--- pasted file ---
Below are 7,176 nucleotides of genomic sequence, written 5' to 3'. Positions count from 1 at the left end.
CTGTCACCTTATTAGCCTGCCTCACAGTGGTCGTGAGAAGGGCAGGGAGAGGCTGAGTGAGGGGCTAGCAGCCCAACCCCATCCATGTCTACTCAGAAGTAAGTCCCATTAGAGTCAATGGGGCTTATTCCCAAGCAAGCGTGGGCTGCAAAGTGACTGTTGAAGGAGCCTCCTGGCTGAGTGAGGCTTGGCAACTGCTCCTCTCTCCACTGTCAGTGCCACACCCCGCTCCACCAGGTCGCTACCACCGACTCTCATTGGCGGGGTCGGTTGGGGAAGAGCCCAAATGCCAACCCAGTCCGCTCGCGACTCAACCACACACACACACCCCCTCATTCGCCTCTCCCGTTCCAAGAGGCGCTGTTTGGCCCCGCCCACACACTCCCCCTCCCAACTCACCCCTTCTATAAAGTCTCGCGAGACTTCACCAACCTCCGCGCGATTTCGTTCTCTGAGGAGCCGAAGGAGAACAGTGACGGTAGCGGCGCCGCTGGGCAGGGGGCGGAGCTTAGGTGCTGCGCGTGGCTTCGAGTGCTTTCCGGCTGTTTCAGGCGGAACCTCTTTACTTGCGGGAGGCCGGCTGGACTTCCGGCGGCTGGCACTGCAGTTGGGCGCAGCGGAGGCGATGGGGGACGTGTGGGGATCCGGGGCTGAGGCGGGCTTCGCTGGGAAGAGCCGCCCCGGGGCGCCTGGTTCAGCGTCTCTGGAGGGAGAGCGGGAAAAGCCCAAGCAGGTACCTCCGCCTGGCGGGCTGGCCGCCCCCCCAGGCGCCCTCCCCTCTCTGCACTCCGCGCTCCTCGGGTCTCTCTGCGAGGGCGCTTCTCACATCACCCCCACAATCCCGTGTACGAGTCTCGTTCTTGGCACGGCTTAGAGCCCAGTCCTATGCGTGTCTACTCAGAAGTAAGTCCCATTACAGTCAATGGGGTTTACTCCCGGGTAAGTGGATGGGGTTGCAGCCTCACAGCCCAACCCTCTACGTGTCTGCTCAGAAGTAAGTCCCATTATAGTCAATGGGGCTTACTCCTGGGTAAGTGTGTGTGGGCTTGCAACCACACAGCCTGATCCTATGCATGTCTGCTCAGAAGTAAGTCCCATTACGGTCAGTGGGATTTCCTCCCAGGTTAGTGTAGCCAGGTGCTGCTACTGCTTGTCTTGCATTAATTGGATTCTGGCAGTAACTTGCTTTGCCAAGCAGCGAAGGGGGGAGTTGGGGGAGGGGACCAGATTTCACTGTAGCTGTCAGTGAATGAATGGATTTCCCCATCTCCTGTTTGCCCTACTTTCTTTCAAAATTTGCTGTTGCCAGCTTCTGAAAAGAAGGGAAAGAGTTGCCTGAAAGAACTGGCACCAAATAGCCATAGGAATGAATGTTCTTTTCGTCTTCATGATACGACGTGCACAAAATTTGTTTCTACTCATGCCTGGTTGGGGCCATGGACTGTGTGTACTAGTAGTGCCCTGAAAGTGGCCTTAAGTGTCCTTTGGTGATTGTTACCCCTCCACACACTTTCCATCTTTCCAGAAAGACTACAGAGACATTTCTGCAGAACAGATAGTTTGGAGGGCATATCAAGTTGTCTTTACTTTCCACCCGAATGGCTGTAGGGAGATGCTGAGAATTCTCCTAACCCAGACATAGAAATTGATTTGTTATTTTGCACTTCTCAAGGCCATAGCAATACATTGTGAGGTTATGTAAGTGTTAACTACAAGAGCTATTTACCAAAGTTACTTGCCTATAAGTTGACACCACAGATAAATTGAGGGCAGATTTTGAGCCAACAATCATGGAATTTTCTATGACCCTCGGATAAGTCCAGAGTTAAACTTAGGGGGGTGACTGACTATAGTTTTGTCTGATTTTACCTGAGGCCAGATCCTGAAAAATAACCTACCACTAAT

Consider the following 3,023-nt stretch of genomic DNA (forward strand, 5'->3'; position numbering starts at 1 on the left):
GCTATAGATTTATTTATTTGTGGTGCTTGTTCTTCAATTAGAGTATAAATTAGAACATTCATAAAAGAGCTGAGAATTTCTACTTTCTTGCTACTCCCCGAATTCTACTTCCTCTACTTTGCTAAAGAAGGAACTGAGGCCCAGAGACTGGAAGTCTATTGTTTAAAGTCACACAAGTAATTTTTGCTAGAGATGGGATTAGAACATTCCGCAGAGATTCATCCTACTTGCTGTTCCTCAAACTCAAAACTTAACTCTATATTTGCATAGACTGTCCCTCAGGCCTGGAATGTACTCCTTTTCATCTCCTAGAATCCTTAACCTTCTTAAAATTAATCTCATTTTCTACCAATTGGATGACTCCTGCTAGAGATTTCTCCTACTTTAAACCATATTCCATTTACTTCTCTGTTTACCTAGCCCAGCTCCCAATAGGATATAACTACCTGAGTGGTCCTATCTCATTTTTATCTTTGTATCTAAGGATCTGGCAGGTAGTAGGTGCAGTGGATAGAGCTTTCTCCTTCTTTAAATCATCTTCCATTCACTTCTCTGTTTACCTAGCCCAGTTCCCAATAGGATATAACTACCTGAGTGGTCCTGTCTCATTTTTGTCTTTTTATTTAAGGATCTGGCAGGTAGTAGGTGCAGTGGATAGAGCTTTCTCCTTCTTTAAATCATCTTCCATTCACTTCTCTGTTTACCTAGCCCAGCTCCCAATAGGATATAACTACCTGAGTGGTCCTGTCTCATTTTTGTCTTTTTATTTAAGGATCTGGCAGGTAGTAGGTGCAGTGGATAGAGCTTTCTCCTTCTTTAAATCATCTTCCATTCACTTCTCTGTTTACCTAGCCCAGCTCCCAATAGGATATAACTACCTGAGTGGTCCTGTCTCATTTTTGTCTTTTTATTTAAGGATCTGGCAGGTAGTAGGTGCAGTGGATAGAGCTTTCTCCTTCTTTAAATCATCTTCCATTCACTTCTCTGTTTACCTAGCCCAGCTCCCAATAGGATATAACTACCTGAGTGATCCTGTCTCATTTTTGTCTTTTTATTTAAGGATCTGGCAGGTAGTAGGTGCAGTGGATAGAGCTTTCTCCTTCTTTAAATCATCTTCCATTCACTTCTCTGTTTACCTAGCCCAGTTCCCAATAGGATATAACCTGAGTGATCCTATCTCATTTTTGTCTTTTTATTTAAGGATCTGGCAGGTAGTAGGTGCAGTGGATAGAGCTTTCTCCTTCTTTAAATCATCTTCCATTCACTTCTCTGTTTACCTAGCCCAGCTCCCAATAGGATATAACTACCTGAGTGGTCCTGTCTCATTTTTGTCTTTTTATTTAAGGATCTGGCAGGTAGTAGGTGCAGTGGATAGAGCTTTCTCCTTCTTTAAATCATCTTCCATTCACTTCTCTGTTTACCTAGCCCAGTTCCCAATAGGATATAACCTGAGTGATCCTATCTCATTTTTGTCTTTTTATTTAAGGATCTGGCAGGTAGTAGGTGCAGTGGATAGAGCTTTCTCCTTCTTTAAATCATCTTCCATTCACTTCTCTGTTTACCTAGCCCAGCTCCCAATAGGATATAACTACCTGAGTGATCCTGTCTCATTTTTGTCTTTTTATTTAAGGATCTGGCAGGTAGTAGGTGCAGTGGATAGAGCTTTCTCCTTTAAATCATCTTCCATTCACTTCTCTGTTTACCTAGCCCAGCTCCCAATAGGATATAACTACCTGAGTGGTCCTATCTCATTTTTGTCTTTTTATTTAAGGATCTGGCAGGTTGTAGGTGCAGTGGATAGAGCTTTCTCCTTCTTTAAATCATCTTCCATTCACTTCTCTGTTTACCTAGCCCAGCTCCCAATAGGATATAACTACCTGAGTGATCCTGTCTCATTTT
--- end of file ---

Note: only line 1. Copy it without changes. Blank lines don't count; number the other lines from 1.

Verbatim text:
Below are 7,176 nucleotides of genomic sequence, written 5' to 3'. Positions count from 1 at the left end.